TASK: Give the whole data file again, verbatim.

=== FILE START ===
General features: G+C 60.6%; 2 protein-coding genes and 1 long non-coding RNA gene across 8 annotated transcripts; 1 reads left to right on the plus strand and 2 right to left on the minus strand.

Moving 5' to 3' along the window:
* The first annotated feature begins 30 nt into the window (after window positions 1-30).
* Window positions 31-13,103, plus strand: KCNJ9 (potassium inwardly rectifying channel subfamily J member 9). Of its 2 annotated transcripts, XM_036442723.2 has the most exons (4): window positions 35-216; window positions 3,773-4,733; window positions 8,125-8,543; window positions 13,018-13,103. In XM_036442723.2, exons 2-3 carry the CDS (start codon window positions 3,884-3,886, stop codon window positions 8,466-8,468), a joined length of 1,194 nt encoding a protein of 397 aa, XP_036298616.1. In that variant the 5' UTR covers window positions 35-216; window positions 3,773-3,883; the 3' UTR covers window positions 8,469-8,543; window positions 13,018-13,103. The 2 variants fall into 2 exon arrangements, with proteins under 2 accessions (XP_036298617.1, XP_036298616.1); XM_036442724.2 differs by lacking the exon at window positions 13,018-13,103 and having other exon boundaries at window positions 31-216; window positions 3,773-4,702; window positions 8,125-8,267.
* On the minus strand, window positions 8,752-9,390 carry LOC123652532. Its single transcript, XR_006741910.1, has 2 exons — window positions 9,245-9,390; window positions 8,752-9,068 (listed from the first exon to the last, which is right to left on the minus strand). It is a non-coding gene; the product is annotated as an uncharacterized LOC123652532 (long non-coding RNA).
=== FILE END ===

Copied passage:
General features: G+C 60.6%; 2 protein-coding genes and 1 long non-coding RNA gene across 8 annotated transcripts; 1 reads left to right on the plus strand and 2 right to left on the minus strand.

Moving 5' to 3' along the window:
* The first annotated feature begins 30 nt into the window (after window positions 1-30).
* Window positions 31-13,103, plus strand: KCNJ9 (potassium inwardly rectifying channel subfamily J member 9). Of its 2 annotated transcripts, XM_036442723.2 has the most exons (4): window positions 35-216; window positions 3,773-4,733; window positions 8,125-8,543; window positions 13,018-13,103. In XM_036442723.2, exons 2-3 carry the CDS (start codon window positions 3,884-3,886, stop codon window positions 8,466-8,468), a joined length of 1,194 nt encoding a protein of 397 aa, XP_036298616.1. In that variant the 5' UTR covers window positions 35-216; window positions 3,773-3,883; the 3' UTR covers window positions 8,469-8,543; window positions 13,018-13,103. The 2 variants fall into 2 exon arrangements, with proteins under 2 accessions (XP_036298617.1, XP_036298616.1); XM_036442724.2 differs by lacking the exon at window positions 13,018-13,103 and having other exon boundaries at window positions 31-216; window positions 3,773-4,702; window positions 8,125-8,267.
* On the minus strand, window positions 8,752-9,390 carry LOC123652532. Its single transcript, XR_006741910.1, has 2 exons — window positions 9,245-9,390; window positions 8,752-9,068 (listed from the first exon to the last, which is right to left on the minus strand). It is a non-coding gene; the product is annotated as an uncharacterized LOC123652532 (long non-coding RNA).